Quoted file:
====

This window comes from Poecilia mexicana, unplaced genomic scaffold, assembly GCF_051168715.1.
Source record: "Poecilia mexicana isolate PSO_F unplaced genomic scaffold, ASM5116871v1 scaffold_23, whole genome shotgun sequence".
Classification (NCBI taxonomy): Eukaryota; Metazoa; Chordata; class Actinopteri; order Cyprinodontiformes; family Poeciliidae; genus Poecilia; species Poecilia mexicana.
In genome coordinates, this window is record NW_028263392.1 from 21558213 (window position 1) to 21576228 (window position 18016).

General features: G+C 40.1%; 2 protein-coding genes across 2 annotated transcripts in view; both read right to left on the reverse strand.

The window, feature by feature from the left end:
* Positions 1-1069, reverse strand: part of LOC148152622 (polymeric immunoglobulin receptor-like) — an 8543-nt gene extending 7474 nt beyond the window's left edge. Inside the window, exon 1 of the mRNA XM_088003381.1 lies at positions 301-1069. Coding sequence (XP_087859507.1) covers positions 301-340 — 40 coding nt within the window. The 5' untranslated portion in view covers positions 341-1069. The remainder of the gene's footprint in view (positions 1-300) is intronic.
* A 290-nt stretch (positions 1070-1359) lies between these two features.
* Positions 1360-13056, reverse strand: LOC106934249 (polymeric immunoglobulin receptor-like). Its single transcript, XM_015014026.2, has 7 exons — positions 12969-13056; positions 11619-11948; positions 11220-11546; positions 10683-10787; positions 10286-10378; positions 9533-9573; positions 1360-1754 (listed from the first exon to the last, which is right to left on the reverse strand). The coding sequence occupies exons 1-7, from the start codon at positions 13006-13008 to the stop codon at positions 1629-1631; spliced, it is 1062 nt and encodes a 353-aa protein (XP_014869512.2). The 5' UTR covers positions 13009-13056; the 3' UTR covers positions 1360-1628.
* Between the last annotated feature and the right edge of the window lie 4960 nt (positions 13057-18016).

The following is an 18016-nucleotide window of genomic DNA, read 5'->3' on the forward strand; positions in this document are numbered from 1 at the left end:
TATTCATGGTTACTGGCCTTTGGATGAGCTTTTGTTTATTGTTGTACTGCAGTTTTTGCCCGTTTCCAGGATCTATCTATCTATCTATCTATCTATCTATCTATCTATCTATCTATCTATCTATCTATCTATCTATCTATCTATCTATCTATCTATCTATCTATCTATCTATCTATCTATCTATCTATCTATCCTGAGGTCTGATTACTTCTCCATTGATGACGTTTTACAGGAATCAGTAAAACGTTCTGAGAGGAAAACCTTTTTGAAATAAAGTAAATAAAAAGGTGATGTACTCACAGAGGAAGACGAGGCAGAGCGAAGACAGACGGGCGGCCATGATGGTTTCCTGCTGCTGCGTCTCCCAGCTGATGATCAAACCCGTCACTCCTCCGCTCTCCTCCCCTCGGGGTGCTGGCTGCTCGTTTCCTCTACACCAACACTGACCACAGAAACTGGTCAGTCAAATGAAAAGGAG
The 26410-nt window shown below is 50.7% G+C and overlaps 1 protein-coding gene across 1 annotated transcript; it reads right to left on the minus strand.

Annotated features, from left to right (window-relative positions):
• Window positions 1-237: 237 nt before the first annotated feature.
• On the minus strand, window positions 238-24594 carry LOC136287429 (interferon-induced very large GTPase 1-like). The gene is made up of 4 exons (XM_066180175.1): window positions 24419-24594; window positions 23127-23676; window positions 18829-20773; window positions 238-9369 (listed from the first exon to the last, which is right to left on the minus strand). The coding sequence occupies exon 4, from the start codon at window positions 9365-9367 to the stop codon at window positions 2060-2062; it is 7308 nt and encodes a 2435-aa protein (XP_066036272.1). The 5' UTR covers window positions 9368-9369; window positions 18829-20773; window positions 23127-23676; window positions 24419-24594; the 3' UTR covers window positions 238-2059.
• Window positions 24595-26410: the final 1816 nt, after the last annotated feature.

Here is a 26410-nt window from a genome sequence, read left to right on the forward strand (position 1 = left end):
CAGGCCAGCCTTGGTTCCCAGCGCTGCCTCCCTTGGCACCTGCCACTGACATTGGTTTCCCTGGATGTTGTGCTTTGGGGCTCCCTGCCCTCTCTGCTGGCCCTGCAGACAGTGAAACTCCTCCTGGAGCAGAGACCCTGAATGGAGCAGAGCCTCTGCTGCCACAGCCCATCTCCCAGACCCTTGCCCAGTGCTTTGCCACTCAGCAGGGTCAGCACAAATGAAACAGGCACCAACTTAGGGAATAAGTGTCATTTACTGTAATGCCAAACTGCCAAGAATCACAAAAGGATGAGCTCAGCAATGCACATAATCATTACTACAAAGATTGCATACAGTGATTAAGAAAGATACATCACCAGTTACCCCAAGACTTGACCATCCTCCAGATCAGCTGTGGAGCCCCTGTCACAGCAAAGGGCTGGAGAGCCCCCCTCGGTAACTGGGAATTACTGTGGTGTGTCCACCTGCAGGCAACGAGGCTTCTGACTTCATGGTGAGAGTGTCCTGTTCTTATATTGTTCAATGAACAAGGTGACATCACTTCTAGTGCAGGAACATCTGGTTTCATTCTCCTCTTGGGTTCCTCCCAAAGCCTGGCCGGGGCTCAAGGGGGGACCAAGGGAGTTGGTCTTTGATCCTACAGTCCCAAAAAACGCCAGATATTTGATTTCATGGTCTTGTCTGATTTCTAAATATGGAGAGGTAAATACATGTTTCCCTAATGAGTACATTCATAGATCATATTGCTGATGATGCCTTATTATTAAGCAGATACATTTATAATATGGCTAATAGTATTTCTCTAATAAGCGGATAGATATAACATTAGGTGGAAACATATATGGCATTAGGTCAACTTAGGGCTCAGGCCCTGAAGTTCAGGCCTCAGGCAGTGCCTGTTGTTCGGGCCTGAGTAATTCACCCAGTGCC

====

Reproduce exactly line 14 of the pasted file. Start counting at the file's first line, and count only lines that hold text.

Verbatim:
Annotated features, from left to right (window-relative positions):